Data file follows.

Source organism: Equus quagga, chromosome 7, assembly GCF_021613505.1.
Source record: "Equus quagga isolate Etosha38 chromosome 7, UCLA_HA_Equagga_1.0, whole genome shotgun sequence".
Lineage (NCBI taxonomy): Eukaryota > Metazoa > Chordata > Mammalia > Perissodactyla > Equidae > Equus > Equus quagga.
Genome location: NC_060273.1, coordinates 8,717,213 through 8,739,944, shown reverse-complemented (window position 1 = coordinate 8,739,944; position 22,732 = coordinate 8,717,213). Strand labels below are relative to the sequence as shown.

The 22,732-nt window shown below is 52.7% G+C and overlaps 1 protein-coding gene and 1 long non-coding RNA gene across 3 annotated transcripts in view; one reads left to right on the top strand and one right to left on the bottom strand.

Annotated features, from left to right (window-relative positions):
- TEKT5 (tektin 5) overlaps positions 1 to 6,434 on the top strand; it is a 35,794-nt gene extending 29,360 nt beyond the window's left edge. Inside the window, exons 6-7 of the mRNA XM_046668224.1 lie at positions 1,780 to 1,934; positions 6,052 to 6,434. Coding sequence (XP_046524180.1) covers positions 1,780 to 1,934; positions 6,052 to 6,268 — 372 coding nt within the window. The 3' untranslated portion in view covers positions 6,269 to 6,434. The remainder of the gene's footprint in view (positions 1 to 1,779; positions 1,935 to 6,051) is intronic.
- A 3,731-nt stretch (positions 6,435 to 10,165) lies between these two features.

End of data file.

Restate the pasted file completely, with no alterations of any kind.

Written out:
Source organism: Equus quagga, chromosome 7, assembly GCF_021613505.1.
Source record: "Equus quagga isolate Etosha38 chromosome 7, UCLA_HA_Equagga_1.0, whole genome shotgun sequence".
Lineage (NCBI taxonomy): Eukaryota > Metazoa > Chordata > Mammalia > Perissodactyla > Equidae > Equus > Equus quagga.
Genome location: NC_060273.1, coordinates 8,717,213 through 8,739,944, shown reverse-complemented (window position 1 = coordinate 8,739,944; position 22,732 = coordinate 8,717,213). Strand labels below are relative to the sequence as shown.

The 22,732-nt window shown below is 52.7% G+C and overlaps 1 protein-coding gene and 1 long non-coding RNA gene across 3 annotated transcripts in view; one reads left to right on the top strand and one right to left on the bottom strand.

Annotated features, from left to right (window-relative positions):
- TEKT5 (tektin 5) overlaps positions 1 to 6,434 on the top strand; it is a 35,794-nt gene extending 29,360 nt beyond the window's left edge. Inside the window, exons 6-7 of the mRNA XM_046668224.1 lie at positions 1,780 to 1,934; positions 6,052 to 6,434. Coding sequence (XP_046524180.1) covers positions 1,780 to 1,934; positions 6,052 to 6,268 — 372 coding nt within the window. The 3' untranslated portion in view covers positions 6,269 to 6,434. The remainder of the gene's footprint in view (positions 1 to 1,779; positions 1,935 to 6,051) is intronic.
- A 3,731-nt stretch (positions 6,435 to 10,165) lies between these two features.